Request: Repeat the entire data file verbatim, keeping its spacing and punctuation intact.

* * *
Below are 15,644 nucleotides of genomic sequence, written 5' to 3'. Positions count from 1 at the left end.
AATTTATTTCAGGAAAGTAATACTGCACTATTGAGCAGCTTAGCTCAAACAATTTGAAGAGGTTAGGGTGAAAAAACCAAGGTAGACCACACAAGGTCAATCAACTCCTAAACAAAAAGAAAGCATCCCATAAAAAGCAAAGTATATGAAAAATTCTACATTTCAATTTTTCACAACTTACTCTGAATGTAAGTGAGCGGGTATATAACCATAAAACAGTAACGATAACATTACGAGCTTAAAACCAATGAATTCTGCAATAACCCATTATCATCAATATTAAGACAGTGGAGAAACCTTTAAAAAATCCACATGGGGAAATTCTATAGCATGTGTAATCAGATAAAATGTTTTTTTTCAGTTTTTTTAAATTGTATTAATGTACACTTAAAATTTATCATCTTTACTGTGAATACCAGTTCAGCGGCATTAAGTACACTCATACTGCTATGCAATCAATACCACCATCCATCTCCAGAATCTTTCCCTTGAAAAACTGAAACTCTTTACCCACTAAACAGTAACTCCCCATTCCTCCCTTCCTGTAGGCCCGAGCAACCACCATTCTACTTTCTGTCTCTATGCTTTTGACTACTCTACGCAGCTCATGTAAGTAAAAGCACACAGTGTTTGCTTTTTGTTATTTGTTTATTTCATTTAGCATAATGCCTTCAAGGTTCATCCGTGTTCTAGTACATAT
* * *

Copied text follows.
Below are 15,644 nucleotides of genomic sequence, written 5' to 3'. Positions count from 1 at the left end.
AATTTATTTCAGGAAAGTAATACTGCACTATTGAGCAGCTTAGCTCAAACAATTTGAAGAGGTTAGGGTGAAAAAACCAAGGTAGACCACACAAGGTCAATCAACTCCTAAACAAAAAGAAAGCATCCCATAAAAAGCAAAGTATATGAAAAATTCTACATTTCAATTTTTCACAACTTACTCTGAATGTAAGTGAGCGGGTATATAACCATAAAACAGTAACGATAACATTACGAGCTTAAAACCAATGAATTCTGCAATAACCCATTATCATCAATATTAAGACAGTGGAGAAACCTTTAAAAAATCCACATGGGGAAATTCTATAGCATGTGTAATCAGATAAAATGTTTTTTTTCAGTTTTTTTAAATTGTATTAATGTACACTTAAAATTTATCATCTTTACTGTGAATACCAGTTCAGCGGCATTAAGTACACTCATACTGCTATGCAATCAATACCACCATCCATCTCCAGAATCTTTCCCTTGAAAAACTGAAACTCTTTACCCACTAAACAGTAACTCCCCATTCCTCCCTTCCTGTAGGCCCGAGCAACCACCATTCTACTTTCTGTCTCTATGCTTTTGACTACTCTACGCAGCTCATGTAAGTAAAAGCACACAGTGTTTGCTTTTTGTTATTTGTTTATTTCATTTAGCATAATGCCTTCAAGGTTCATCCGTGTTCTAGTACATAT